BRUSSELS (Reuters) - The European Commission said on Tuesday it would not move to the next step of its legal action against Britain for unilaterally changing trading arrangements for Northern Ireland, in response to Britain’s request for a “standstill”.
The European Union in March began a so-called infringement procedure against Britain for making changes to the Northern Ireland trade arrangements that Brussels says breach the Brexit divorce deal agreed with London last year.
The Northern Ireland protocol was part of the Brexit settlement, backed by Prime Minister Boris Johnson, that finally sealed Britain’s divorce from the EU four years after voters backed leaving in a referendum.
Brexit minister David Frost told parliament on July 21 that London wanted to renegotiate the protocol and asked for a standstill period that would extend current grace periods on trade between Britain and Northern Ireland and freeze existing EU legal action.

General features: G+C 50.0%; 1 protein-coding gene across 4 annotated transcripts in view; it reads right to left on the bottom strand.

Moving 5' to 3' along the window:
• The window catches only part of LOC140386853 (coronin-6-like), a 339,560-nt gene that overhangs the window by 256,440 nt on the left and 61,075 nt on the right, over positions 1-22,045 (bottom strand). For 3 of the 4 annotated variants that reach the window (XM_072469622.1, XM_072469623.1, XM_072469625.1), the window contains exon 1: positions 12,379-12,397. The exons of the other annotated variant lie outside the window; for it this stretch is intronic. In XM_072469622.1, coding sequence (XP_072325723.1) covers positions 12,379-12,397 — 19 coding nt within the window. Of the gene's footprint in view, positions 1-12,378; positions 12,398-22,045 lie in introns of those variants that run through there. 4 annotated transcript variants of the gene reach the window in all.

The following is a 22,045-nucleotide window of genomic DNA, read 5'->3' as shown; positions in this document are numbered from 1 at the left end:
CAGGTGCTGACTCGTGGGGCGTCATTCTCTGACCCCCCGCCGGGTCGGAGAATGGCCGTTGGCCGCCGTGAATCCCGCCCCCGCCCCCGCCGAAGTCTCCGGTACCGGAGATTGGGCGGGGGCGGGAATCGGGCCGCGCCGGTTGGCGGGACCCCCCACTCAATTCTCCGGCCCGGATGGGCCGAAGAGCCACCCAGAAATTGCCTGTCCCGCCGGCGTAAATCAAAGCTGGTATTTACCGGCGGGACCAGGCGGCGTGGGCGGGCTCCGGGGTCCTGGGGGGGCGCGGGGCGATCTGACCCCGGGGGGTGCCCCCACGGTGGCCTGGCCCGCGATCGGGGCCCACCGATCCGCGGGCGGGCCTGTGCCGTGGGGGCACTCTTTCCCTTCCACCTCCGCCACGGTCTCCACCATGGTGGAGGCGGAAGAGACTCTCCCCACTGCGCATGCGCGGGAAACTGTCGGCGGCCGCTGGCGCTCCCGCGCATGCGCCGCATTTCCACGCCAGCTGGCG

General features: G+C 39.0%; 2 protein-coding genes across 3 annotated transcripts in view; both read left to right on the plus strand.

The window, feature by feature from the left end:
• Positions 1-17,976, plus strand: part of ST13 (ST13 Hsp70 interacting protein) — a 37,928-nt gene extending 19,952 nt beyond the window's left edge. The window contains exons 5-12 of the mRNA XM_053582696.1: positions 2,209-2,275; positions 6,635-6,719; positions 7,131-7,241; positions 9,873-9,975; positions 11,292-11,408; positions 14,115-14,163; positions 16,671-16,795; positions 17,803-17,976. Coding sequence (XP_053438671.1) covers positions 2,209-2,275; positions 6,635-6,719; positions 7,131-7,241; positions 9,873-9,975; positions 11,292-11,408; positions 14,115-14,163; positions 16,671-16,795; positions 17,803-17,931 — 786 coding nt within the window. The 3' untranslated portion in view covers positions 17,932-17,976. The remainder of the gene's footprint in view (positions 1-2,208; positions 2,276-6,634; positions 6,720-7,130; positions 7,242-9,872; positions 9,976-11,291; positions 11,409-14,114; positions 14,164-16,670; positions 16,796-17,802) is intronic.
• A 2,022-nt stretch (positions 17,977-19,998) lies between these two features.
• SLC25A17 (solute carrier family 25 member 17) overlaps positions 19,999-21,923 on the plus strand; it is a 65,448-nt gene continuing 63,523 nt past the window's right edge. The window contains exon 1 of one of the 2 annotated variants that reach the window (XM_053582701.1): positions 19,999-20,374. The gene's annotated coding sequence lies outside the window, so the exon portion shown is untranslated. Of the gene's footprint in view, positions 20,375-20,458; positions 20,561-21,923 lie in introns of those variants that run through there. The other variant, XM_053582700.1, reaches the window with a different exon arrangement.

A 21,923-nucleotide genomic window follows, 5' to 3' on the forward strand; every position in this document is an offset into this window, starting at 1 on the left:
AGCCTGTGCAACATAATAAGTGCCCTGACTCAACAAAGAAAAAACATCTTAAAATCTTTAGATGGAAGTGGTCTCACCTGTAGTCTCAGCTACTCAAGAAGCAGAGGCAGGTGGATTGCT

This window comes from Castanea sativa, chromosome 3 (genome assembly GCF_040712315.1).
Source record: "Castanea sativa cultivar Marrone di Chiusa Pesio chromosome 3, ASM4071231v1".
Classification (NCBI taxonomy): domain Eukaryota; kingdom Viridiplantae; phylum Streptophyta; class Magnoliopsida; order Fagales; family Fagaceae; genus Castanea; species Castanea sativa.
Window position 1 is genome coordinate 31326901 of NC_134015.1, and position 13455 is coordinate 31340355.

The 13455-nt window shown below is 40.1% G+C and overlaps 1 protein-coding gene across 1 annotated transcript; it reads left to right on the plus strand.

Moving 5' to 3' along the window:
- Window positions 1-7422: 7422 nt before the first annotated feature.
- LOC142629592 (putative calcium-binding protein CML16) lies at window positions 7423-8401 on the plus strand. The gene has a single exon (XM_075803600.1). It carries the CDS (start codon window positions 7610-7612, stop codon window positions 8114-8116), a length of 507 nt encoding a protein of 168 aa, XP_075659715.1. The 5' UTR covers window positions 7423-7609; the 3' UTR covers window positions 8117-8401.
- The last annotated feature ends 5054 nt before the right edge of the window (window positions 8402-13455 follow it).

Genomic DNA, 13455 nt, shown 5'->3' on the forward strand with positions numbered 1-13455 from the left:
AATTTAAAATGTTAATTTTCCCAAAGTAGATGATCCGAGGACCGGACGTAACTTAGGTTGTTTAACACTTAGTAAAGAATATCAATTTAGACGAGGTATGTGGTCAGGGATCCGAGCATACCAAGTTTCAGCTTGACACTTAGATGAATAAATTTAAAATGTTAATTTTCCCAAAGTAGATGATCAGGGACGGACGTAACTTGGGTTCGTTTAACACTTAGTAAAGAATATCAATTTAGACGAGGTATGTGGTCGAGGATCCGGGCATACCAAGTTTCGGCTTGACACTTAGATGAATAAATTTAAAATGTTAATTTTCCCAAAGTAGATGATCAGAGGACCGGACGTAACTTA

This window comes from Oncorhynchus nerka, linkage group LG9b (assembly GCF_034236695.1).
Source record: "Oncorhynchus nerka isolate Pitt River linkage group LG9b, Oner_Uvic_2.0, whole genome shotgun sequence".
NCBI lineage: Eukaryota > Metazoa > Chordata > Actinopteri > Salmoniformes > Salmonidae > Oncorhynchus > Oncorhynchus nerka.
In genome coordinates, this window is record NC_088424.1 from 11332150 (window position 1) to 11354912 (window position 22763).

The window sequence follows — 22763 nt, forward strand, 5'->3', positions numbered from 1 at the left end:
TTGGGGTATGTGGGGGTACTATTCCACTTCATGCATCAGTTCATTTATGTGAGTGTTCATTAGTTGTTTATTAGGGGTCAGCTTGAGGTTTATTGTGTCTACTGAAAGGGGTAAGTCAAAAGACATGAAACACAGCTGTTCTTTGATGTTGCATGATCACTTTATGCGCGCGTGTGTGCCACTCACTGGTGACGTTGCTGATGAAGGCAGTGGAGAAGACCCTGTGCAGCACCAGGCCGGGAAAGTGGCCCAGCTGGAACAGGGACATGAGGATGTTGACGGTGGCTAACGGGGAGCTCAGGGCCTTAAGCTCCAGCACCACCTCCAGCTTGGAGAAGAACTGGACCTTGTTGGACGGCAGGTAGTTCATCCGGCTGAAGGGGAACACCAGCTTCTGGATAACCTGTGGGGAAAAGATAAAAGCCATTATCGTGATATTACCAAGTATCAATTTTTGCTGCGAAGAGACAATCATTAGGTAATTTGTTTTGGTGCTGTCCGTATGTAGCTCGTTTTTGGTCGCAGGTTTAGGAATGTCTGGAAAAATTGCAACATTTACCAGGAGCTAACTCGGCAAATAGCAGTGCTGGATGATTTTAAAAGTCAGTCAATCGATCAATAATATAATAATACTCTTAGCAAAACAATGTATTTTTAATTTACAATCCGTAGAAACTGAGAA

The Commission rejected the idea of a renegotiation of the Brexit treaty, but on Tuesday agreed to freeze its legal action.
“With regards to the request for a standstill, the Commission will carefully assess the new proposals made by the UK, in accordance with the necessary consultation procedures, both internally, and with the European Parliament,” a Commission spokeswoman said.
“In order to provide the necessary space to reflect on these issues and find durable solutions to the implementation of the Protocol, we have decided, at this stage, not to move to the next stage of the infringement procedure, started in March,” the spokeswoman said.
Businesses in Northern Ireland say it is damaging trade, and some pro-British groups have protested at what they say is a weakening of ties with Britain, raising concerns about a return to the violence which plagued the province for three decades.
Reporting by Jan Strupczewski, Editing by William Maclean
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